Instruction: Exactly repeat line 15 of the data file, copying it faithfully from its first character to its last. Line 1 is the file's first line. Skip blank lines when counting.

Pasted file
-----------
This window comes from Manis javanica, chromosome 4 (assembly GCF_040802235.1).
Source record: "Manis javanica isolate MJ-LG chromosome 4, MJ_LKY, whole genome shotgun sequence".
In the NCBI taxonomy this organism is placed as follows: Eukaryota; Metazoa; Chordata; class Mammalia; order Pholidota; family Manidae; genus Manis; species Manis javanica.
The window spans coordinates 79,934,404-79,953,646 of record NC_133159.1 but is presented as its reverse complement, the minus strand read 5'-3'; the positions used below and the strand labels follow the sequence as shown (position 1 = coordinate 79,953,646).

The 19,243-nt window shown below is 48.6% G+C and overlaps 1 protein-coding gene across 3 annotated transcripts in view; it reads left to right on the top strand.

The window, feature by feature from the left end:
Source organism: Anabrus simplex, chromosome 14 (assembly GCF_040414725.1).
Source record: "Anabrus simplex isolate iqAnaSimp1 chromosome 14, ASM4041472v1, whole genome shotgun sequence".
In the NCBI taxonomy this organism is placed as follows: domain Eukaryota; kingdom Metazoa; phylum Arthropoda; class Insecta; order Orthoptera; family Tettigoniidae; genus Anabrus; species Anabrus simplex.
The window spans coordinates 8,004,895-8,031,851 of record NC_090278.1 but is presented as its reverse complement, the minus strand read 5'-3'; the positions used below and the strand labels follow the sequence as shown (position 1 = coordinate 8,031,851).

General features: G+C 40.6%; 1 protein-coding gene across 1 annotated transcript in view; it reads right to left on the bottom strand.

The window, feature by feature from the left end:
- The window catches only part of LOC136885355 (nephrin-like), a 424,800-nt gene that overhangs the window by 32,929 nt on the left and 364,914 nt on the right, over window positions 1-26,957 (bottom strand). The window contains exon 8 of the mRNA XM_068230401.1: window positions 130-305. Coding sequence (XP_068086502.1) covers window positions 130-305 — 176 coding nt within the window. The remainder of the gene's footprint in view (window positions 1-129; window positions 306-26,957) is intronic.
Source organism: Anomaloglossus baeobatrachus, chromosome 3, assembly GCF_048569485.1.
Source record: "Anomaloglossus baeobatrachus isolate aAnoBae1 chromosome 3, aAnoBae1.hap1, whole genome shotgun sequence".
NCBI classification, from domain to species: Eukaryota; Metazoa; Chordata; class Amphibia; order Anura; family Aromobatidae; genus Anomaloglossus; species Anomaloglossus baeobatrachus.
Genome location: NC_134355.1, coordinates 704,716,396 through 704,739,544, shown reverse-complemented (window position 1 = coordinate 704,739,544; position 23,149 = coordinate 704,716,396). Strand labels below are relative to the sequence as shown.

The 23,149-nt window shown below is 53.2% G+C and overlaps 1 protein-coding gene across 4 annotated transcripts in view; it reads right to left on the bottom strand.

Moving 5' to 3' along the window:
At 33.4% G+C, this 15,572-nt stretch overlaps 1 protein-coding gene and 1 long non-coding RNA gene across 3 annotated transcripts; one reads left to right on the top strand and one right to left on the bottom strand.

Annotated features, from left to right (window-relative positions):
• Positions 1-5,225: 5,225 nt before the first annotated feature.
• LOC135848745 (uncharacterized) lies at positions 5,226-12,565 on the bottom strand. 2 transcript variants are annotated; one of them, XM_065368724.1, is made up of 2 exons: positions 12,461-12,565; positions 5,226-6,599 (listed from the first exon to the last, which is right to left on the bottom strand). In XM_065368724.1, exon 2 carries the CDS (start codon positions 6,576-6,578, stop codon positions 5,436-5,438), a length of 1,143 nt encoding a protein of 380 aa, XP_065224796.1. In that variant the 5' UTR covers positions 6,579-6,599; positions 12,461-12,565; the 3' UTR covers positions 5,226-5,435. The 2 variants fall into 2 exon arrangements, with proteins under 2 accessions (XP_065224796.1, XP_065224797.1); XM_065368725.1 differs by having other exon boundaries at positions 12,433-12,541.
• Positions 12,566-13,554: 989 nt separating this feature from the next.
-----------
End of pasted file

Source record: "Anomaloglossus baeobatrachus isolate aAnoBae1 chromosome 3, aAnoBae1.hap1, whole genome shotgun sequence".